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Nutr Metab Cardiovasc Dis. 2009 Oct;19(8):571-9. doi: 10.1016/j.numecd.2008.05.003. Epub 2008 Aug 3.

Lower fasting blood glucose, glucose variability and nocturnal hypoglycaemia with glargine vs NPH basal insulin in subjects with Type 1 diabetes.

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Department of Internal Medicine, Endocrinology and Metabolism, University of Perugia, Italy.



To compare switching from NPH insulin (NPH) to insulin glargine (glargine) with continuing NPH for changes in fasting blood glucose (FBG) in patients with Type 1 diabetes on basal-bolus therapy with insulin lispro as bolus insulin. Secondary objectives included self-monitoring blood glucose, mean daily blood glucose (MDBG) and mean amplitude glucose excursion (MAGE) values alongside changes in HbA(1c) and safety profiles.


This was a 30-week, parallel, open-label, multicentre study. Seven-point profiles were used to calculate MDBG and MAGE. Hypoglycaemia and adverse events were recorded by participants. FBG improved significantly with both glargine (baseline-endpoint change: -28.0 mg/dL; 95% CI: -37.3, -18.7 mg/dL; p<0.001) and NPH (-9.8 mg/dL; 95% CI: -19.1, -0.5 mg/dL; p=0.0374). The improvement was significantly greater with glargine than NPH (mean difference: -18.2 mg/dL; 95% CI: -31.3, -5.2 mg/dL; p=0.0064). MDBG (-10.1 mg/dL; 95% CI: -18.1, -2.1 mg/dL; p=0.0126) and MAGE (-20.0 mg/dL; 95% CI: -34.5, -5.9 mg/dL; p=0.0056) decreased significantly with glargine, but not NPH although endpoint values were no different with the two insulins. Baseline to endpoint change in HbA(1c) was similar (-0.56 vs -0.56%) with no differences at endpoint. Overall hypoglycaemia was no different, but glargine reduced nocturnal hypoglycaemia ("serious episodes" with BG < 42 mg/dl, p=0.006) whereas NPH did not (p=0.123), although endpoint values were no different.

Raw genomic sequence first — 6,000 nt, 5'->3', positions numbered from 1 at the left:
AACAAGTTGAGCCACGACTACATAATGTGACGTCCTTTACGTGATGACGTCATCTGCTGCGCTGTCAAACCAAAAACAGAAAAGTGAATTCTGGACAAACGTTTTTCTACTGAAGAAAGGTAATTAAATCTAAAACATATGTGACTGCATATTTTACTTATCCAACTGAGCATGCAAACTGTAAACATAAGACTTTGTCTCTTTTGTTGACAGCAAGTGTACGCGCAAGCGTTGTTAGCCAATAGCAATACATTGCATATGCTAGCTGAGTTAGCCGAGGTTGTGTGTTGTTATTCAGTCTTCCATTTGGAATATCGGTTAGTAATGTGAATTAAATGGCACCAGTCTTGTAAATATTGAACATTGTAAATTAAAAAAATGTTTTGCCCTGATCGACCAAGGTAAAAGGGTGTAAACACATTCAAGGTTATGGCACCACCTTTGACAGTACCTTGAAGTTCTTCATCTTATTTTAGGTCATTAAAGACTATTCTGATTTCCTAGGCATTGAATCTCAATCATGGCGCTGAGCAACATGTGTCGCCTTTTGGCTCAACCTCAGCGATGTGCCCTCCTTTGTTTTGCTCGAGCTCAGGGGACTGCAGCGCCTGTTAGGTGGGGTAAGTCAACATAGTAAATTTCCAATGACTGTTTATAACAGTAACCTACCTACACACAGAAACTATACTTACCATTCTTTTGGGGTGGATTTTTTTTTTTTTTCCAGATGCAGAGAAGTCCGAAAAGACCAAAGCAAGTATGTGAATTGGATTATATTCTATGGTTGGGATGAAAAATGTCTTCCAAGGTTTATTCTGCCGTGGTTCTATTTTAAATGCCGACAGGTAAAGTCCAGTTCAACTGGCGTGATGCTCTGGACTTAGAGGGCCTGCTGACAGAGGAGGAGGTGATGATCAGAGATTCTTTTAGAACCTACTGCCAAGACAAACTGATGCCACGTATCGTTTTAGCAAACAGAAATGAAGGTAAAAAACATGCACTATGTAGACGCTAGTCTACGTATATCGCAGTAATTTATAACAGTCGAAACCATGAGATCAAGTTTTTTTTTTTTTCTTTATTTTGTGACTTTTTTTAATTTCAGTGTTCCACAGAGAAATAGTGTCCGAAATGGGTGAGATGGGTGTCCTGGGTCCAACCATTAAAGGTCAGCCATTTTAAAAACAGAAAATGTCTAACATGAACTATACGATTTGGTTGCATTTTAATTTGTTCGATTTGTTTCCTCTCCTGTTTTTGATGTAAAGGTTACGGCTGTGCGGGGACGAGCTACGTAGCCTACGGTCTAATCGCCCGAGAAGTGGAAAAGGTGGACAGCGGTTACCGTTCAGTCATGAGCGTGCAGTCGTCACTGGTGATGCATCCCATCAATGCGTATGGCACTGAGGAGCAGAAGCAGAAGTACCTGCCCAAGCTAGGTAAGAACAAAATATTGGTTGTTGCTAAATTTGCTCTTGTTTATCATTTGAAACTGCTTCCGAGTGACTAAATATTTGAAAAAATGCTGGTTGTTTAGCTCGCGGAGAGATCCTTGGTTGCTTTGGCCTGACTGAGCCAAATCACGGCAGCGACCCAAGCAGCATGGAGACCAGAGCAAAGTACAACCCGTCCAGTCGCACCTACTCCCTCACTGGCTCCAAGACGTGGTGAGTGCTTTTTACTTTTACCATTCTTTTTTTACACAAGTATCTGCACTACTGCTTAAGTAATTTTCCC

Switching from NPH to glargine is well tolerated and results into lower FBG, and lower glucose variability while reducing nocturnal hypoglycaemia. These data provide a rationale for more aggressive titration to target with glargine in Type 1 diabetes.

[Indexed for MEDLINE]

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